The best part of receiving the Lester Patrick Trophy, Bob Chase protégé Mike Emrick says, is not actually receiving the award.
``The day is magnificent because your family is there,'' said Emrick, the 2004 award winner. ``This is the thing that is unappreciated until you go through it, Most of the time in your life your family and your work don't intersect. This is the one time that it does. You remember that when you look out and you see people who are part of your family and then at the table next to them are people who are part of your work life, and in many cases they had not met before.''
The award is presented by USA Hockey and the National Hockey League for service to hockey in the United States. After entering his 60th season broadcasting the Komets on Friday night, Chase, 86, will share the honor tonight in Dallas with Washington Capitals president Dick Patrick, the grandson of the man the award is named after. The presentation is part of the USA Hockey Hall of Fame induction ceremonies which will include Lou Lamoriello, Mike Modano and Eddie Olczyk.
Past winners include Wayne Gretzky, Gordie Howe, Bobby Orr, Phil Esposito, former NHL commissioners and Olympic gold medal-winning teams - basically a Who's Who of the Hockey Hall of Fame. This would be comparable to an actor receiving a lifetime achievement award at the Oscars.
Chase's wife Murph, daughter Karin and son David will be in attendance with him, along with Emrick. Owner Stephen Franke and team president Michael Franke will represent the Komets along with former Komets' great Terry Pembroke who lives in Texas and is battling cancer for the third time.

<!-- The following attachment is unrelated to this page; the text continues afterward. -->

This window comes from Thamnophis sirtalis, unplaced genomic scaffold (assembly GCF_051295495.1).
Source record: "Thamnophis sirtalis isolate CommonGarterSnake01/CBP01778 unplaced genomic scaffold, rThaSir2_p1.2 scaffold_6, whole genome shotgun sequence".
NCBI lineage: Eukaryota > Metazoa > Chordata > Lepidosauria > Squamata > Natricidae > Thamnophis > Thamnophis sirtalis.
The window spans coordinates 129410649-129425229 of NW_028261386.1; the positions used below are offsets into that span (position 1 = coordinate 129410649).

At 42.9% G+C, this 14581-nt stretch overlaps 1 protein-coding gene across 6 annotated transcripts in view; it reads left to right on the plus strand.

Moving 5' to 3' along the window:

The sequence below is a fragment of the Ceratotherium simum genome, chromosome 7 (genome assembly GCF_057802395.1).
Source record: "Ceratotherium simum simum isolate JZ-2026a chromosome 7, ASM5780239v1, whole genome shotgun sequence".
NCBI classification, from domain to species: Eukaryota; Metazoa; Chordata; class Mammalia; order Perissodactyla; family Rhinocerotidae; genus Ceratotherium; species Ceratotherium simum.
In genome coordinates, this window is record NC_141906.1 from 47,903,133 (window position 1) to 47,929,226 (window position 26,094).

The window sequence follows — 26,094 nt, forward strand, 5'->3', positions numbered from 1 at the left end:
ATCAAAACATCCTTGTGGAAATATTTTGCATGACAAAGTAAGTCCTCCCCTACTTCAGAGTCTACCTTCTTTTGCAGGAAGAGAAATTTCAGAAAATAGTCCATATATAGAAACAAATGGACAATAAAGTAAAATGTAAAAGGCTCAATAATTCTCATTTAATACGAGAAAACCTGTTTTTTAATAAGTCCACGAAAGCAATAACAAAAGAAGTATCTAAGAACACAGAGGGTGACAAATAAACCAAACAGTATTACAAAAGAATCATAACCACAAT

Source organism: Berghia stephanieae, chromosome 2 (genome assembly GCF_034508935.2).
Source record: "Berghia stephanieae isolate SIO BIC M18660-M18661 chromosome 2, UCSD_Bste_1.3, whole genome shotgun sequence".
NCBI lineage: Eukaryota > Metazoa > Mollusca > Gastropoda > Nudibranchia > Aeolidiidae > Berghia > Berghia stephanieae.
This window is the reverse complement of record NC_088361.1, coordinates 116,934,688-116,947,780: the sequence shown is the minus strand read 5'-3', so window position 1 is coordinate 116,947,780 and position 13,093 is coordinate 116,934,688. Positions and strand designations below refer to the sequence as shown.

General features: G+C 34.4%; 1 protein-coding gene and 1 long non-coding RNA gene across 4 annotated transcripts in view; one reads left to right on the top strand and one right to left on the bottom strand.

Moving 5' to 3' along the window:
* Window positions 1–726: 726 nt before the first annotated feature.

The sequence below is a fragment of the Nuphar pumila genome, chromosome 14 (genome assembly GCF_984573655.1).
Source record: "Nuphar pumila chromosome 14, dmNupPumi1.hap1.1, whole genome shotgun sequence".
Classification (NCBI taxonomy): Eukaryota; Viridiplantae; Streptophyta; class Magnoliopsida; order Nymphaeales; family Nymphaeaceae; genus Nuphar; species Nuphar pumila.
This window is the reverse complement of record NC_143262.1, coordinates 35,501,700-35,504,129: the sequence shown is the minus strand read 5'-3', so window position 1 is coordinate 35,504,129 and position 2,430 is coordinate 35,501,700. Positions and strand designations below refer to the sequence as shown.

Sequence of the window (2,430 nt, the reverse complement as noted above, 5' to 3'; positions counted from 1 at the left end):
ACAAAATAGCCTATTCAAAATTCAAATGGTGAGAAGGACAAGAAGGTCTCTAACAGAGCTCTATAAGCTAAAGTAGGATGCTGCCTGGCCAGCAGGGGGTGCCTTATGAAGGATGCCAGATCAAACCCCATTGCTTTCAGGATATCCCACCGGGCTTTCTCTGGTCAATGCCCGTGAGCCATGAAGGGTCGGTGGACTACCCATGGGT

``I'm really thrilled to see Terry after all he's been through and continues to go through,'' Chase said. ``He's a tough guy. When you talk to him, you'd never dream he's as seriously ill as he is.''
Luckily, Chase doesn't have to deliver a speech because he expects to be very emotional. Chase's duties include receiving his own replica of the trophy from NHL Commissioner Gary Bettman and showing up for a pre-banquet chat with Patrick moderated by ESPN's Steve Levy. They are scheduled to tell stories for about 30 minutes before the dinner starts.
``You have something tangible to take home, and it's a heavy little trophy,'' Emrick said. ``It's solid and it's heavy, and you are looking out over the crowd and you see not only your family there, but all also a lot of people in the industry that you never see in one place together.''
The real trophy will be inscribed with Richard Patrick and Bob Chase/Wallenstein (his real name) and will remain in the Hockey Hall of Fame in Toronto.
Only four media members have previously been honored with the Patrick Award: broadcaster Dan Kelly, broadcaster Fred Cusick, writer Stan Fischler, broadcaster John Davidson and Emrick who grew up in LaFountaine listening to Chase.
Since the award was announced Sept. 11, Chase has been receiving numerous congratulatory cards and phone calls from all over the hockey world.
``There's a lot of gratitude I owe to so many people who have been in my corner and have gone to bat for me,'' Chase said. ``It's endless the people who kind of rallied in whatever manner they did to kind of help keep my presence in front of those who make the difference.''
Asked for his general thoughts about the award, Chase credited original Komets owners Ernie Berg, Harold Van Orman and Ramon Perry among others.